3. Conclusions / Observations – this summarizes the main learning(s) supported by the data analyzed. It is better if the information provided is presented in priority order, with the most interesting or important items first.
4. Graphs and calculations supporting conclusions or observations. These may be provided either in the body of the report or as appendices at the end of the report. The latter approach would refer to “appendix C” or “graph 5” as opposed to providing it next to a particular conclusion.
5. Student Reflection – this section the student’s personal reflections from the project. If you were to do the project over again, what would you do the same, and what would you do differently (if anything)? What aspects of the project were easy and went well, what aspects were harder?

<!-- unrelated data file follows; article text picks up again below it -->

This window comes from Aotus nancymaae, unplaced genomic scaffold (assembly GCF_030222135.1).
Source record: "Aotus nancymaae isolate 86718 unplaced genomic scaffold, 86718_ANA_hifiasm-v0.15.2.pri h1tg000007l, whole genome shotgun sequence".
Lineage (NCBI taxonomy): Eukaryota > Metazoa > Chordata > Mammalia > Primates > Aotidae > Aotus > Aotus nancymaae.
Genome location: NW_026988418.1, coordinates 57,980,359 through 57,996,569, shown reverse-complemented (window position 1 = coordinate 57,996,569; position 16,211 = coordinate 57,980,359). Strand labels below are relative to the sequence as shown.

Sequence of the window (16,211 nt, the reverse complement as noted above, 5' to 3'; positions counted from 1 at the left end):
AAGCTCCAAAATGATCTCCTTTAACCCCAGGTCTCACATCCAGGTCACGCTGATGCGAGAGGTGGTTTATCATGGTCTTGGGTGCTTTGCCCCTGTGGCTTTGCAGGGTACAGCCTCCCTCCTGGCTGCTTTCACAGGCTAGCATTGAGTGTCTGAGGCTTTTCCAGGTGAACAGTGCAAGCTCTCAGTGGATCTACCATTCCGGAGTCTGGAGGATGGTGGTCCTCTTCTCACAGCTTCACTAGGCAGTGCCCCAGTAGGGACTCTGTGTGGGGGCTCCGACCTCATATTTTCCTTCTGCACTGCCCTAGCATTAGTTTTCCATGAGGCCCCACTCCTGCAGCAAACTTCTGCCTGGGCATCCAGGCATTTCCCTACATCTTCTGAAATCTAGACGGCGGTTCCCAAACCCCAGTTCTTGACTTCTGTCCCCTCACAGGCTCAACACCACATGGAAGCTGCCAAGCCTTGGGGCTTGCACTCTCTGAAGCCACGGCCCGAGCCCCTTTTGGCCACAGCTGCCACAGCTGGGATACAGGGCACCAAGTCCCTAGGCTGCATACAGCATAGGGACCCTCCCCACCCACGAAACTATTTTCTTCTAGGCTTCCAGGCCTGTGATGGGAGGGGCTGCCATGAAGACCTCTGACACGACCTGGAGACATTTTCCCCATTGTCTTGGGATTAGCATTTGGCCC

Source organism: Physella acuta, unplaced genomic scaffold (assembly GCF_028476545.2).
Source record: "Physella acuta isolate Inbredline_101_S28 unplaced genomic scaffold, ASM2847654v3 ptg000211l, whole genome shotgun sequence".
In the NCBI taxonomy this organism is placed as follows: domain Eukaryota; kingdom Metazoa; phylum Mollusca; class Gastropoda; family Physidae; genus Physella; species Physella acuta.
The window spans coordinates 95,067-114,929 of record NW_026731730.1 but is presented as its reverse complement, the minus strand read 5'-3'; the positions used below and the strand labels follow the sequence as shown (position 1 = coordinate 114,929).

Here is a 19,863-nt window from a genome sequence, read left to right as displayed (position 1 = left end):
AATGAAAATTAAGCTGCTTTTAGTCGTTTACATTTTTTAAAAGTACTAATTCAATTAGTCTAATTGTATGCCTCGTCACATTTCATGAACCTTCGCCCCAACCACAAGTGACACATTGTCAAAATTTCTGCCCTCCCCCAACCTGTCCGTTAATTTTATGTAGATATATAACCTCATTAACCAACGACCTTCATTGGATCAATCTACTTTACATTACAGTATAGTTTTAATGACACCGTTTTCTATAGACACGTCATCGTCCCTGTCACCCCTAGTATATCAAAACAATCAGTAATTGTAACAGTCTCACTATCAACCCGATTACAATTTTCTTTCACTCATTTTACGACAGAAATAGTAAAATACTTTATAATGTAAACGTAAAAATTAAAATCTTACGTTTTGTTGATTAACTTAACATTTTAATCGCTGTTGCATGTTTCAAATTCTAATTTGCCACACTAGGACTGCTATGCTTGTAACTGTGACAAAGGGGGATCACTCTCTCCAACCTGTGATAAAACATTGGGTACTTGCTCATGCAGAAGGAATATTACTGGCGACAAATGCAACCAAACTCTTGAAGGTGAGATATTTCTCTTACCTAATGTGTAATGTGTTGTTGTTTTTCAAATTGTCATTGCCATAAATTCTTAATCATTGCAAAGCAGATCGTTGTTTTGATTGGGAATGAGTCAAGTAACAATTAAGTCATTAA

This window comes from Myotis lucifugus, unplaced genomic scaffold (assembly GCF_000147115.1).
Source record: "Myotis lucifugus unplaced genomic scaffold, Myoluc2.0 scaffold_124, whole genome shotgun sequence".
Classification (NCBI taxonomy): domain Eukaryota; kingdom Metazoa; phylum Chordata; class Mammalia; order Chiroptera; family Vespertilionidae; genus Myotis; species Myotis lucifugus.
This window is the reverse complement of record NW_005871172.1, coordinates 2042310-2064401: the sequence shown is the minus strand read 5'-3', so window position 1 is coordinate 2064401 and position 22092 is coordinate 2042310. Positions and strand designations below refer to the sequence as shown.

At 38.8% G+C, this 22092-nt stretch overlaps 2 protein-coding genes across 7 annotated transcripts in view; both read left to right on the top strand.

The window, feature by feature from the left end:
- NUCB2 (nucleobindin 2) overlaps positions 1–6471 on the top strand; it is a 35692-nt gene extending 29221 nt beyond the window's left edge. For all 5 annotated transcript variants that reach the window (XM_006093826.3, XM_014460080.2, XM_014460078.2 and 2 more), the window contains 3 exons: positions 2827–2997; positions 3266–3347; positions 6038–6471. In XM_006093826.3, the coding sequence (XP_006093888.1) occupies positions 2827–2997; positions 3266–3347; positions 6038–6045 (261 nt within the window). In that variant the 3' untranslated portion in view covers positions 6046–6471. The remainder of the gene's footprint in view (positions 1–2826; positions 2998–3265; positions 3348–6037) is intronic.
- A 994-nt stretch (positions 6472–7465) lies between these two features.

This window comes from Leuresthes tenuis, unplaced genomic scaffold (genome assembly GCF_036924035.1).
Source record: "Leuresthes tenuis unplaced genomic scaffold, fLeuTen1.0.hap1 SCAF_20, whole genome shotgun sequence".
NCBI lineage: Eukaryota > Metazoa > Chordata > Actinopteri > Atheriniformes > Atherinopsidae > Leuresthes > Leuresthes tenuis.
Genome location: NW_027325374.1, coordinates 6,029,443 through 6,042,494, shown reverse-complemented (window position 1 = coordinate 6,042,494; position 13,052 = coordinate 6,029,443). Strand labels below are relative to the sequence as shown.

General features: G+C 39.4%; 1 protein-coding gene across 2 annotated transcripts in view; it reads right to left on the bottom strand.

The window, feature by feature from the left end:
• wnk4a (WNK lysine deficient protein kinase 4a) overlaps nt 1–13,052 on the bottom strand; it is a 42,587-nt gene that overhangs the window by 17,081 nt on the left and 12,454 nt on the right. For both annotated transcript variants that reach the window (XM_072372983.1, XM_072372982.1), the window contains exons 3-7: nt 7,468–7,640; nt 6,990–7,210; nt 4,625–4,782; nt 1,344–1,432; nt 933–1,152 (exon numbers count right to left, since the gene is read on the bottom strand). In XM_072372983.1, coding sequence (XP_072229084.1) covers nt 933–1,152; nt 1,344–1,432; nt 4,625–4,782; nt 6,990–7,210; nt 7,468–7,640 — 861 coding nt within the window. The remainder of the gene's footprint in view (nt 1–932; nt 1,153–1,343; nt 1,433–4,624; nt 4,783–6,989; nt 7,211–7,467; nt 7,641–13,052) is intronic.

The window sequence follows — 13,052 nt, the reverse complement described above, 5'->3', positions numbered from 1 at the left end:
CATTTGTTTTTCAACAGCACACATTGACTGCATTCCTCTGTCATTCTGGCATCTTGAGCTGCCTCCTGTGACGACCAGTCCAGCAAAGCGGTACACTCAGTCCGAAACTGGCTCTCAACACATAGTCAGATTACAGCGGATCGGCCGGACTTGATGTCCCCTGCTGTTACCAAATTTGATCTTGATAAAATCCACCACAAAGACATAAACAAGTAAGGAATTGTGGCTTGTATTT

Note that the data and contents included in your report will not be shared without your express consent. The topic of your report may be shared anonymously, to give future students ideas for their project.
1. Both deliverables should be typed and include your class and section number.
2. Both deliverables should be submitted in hard copy for full credit (email reports will receive 5% deduction).
3. The Project Plan must be typed, double-spaced, and contain 2 sections as specified earlier in this document.
4. The Final Report formatting is up to you. Readability counts!
The following criteria will be used to grade the final report:
1. On time delivery (20%)
2. Hard copy report (5%)